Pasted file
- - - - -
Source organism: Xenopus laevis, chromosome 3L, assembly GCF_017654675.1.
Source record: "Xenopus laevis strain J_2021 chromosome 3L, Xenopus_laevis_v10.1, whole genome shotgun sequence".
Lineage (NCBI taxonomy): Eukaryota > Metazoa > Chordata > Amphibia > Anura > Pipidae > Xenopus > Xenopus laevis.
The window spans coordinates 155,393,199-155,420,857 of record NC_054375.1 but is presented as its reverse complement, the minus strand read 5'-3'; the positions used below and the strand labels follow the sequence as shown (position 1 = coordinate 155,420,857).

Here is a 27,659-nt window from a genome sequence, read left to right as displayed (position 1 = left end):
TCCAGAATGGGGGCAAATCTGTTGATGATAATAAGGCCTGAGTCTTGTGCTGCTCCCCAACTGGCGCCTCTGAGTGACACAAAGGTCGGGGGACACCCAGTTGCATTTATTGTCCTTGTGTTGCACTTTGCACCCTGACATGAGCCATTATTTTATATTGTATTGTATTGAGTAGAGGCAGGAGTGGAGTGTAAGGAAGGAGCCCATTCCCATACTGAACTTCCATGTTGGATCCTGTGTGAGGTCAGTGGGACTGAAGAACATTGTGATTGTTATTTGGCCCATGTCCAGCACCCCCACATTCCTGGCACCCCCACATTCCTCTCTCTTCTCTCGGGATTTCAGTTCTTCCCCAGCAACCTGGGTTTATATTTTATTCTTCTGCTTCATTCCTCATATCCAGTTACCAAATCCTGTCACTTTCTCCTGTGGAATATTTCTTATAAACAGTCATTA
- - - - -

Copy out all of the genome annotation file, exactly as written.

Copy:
Source organism: Xenopus laevis, chromosome 3L, assembly GCF_017654675.1.
Source record: "Xenopus laevis strain J_2021 chromosome 3L, Xenopus_laevis_v10.1, whole genome shotgun sequence".
Lineage (NCBI taxonomy): Eukaryota > Metazoa > Chordata > Amphibia > Anura > Pipidae > Xenopus > Xenopus laevis.
The window spans coordinates 155,393,199-155,420,857 of record NC_054375.1 but is presented as its reverse complement, the minus strand read 5'-3'; the positions used below and the strand labels follow the sequence as shown (position 1 = coordinate 155,420,857).

Here is a 27,659-nt window from a genome sequence, read left to right as displayed (position 1 = left end):
TCCAGAATGGGGGCAAATCTGTTGATGATAATAAGGCCTGAGTCTTGTGCTGCTCCCCAACTGGCGCCTCTGAGTGACACAAAGGTCGGGGGACACCCAGTTGCATTTATTGTCCTTGTGTTGCACTTTGCACCCTGACATGAGCCATTATTTTATATTGTATTGTATTGAGTAGAGGCAGGAGTGGAGTGTAAGGAAGGAGCCCATTCCCATACTGAACTTCCATGTTGGATCCTGTGTGAGGTCAGTGGGACTGAAGAACATTGTGATTGTTATTTGGCCCATGTCCAGCACCCCCACATTCCTGGCACCCCCACATTCCTCTCTCTTCTCTCGGGATTTCAGTTCTTCCCCAGCAACCTGGGTTTATATTTTATTCTTCTGCTTCATTCCTCATATCCAGTTACCAAATCCTGTCACTTTCTCCTGTGGAATATTTCTTATAAACAGTCATTA